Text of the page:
The massive explosion from the 3,800 tons of ordnance on board.

The ship, carrying about 3,800 tons of munitions, essentially functioned like a gigantic bomb. The resultant shockwave devastated nearby ships and facilities, causing secondary explosions and fires.

The immediate vicinity turned into a scene of devastation. Ships close to the Mount Hood were severely damaged or destroyed. The blast caused a rain of metal and debris, some of which were pieces of the Mount Hood itself, to fall over a wide area, causing further injuries and damage.

The destruction was not limited to naval assets. The explosion severely impacted the harbor’s infrastructure, including docks, warehouses, and other facilities essential to the naval operations in the area. The concussion and subsequent shockwaves shattered windows and caused structural damage even to distant buildings.

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Several ships in the vicinity suffered significant damage. Some of these vessels reported heavy casualties, and many were left with severe structural damage, rendering them inoperative. Smaller ships, being closer to the blast, were more susceptible to the shockwave and debris. The damage extended to vessels that were anchored as far as 2,000 yards away from the Mount Hood.

The smoke cloud spreading after the explosion.

All 350 men aboard the Mount Hood were instantly killed, and there were numerous casualties on nearby ships and on the shore. The only survivors from the Mount Hood were the 17 men that left the ship to head to shore.

The exact number of total fatalities from the incident was difficult to determine due to the extensive nature of the destruction and the fact that personnel were scattered across multiple locations within the harbor.

Investigation And Speculation

Immediately following the explosion, the U.S. Navy launched a thorough investigation to determine the cause. This investigation involved interviewing survivors, examining the wreckage of nearby ships, and analyzing the pattern of destruction in and around Seeadler Harbor. The aim was to piece together the events leading up to the explosion and understand what could have triggered such a catastrophic event.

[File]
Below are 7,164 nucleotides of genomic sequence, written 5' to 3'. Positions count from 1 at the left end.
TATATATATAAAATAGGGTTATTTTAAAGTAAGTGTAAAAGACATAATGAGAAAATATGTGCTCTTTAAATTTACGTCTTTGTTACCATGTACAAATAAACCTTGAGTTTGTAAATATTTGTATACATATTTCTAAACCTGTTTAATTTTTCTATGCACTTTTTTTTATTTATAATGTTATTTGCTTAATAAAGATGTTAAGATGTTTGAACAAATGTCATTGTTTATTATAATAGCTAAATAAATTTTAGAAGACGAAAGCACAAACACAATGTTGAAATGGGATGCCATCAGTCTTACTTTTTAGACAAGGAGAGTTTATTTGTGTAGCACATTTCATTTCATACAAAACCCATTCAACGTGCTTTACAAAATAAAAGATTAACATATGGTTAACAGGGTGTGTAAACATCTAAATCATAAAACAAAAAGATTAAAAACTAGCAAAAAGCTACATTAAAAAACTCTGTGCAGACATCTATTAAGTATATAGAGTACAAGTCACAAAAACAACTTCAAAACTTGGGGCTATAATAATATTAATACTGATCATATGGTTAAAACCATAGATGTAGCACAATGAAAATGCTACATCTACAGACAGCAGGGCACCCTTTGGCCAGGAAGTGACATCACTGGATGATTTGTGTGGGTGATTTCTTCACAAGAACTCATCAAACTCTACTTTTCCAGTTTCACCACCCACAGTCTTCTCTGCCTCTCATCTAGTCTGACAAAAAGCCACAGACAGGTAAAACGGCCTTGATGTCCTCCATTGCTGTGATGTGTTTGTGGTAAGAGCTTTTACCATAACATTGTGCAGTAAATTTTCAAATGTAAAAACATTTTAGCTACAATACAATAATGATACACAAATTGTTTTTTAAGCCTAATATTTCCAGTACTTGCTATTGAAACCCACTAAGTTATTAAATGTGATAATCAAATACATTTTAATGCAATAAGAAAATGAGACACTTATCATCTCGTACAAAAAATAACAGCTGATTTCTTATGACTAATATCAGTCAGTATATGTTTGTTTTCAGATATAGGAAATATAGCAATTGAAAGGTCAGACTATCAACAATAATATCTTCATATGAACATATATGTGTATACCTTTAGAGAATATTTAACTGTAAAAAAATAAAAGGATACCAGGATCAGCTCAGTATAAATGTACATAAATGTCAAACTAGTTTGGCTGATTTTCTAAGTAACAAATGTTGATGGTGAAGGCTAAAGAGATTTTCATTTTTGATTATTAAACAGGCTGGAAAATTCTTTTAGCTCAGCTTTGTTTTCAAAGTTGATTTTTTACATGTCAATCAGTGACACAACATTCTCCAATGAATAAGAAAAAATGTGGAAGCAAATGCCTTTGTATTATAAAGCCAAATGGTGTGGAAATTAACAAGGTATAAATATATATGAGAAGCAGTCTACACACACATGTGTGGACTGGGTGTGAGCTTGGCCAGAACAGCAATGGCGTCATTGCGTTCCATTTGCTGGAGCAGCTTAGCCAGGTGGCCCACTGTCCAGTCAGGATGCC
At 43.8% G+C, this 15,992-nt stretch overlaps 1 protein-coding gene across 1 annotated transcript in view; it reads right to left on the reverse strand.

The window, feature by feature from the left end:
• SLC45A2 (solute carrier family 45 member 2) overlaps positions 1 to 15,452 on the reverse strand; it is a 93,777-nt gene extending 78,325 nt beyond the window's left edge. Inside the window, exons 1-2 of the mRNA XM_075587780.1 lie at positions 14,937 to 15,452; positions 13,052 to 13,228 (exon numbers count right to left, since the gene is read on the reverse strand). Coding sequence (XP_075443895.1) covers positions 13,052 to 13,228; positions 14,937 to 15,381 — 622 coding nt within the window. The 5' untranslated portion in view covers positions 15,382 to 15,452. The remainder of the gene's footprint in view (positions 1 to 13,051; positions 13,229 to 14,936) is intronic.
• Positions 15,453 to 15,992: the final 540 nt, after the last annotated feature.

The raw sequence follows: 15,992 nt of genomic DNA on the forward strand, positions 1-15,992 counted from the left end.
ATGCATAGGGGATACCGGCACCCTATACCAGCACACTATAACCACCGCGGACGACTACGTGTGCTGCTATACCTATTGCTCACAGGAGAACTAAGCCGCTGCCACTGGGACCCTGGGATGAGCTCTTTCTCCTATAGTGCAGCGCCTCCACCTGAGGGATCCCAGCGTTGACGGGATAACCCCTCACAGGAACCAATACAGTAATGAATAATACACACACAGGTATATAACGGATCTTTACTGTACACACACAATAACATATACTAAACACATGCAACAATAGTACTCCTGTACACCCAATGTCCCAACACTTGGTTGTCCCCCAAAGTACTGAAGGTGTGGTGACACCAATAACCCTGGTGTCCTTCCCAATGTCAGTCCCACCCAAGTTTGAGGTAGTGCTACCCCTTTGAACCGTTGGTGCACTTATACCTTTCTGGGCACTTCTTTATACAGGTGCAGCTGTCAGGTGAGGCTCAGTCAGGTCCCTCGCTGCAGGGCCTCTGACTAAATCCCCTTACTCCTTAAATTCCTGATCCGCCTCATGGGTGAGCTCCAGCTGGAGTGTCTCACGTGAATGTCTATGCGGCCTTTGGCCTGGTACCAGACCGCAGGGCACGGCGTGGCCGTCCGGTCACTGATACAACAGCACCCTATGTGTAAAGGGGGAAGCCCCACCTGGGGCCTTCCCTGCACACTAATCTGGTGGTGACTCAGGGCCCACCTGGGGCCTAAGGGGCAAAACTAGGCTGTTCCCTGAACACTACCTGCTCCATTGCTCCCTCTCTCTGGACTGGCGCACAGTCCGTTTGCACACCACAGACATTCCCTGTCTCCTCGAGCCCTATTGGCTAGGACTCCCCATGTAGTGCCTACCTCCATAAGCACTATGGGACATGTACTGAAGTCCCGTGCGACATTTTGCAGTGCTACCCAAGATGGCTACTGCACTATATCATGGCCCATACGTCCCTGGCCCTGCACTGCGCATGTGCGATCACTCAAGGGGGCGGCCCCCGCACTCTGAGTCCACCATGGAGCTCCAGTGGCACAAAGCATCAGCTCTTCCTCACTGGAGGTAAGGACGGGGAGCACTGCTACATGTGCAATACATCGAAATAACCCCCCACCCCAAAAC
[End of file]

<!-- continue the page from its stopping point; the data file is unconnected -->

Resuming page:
The primary challenge in the investigation was the total destruction of the USS Mount Hood. With the ship itself disintegrated and no survivors from its crew, there were no direct witnesses to the initial moments of the explosion. This lack of direct evidence significantly complicated the investigation, leaving the team to rely on secondary accounts and physical evidence from the surrounding area.

Several theories emerged during and after the investigation:

One prevalent theory was that static electricity or friction might have accidentally ignited the munitions. The handling and movement of large quantities of ammunition could potentially generate static electricity, which, under unfortunate circumstances, could set off a chain reaction.

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Another speculation was that a fire might have broken out aboard the ship, leading to the detonation of the munitions. However, there were no reports of a fire observed before the explosion, and this theory remained unsubstantiated.

Given the context of the war, the possibility of sabotage was also considered. The theory suggested that an enemy agent might have intentionally caused the explosion. However, this theory lacked concrete evidence and was not widely supported by the investigation’s findings.

USS Mindanao was 350 feet away from the Mount Hood. Here, you can see small craft gathered round the Mindanao during rescue efforts.

The possibility that defective munitions exploded spontaneously was another consideration. Given the variety and volume of ammunition aboard, a flaw in a single unit could potentially have triggered the explosion. However, this theory was difficult to prove due to the lack of remaining physical evidence.

Ultimately, the investigation could not conclusively determine the exact cause of the explosion. The lack of direct evidence and the numerous plausible scenarios meant that the investigation could only speculate on the potential causes. The Navy’s final report suggested that the cause of the explosion would likely remain unknown.

The lack of a definitive conclusion led to a heightened awareness of the risks associated with ammunition handling and storage. This incident prompted the Navy to review and strengthen its safety protocols, especially concerning the transportation and management of explosive materials. The lessons learned from the Mount Hood explosion have had a lasting impact on naval operations, emphasizing the need for rigorous safety measures to prevent similar tragedies in the future.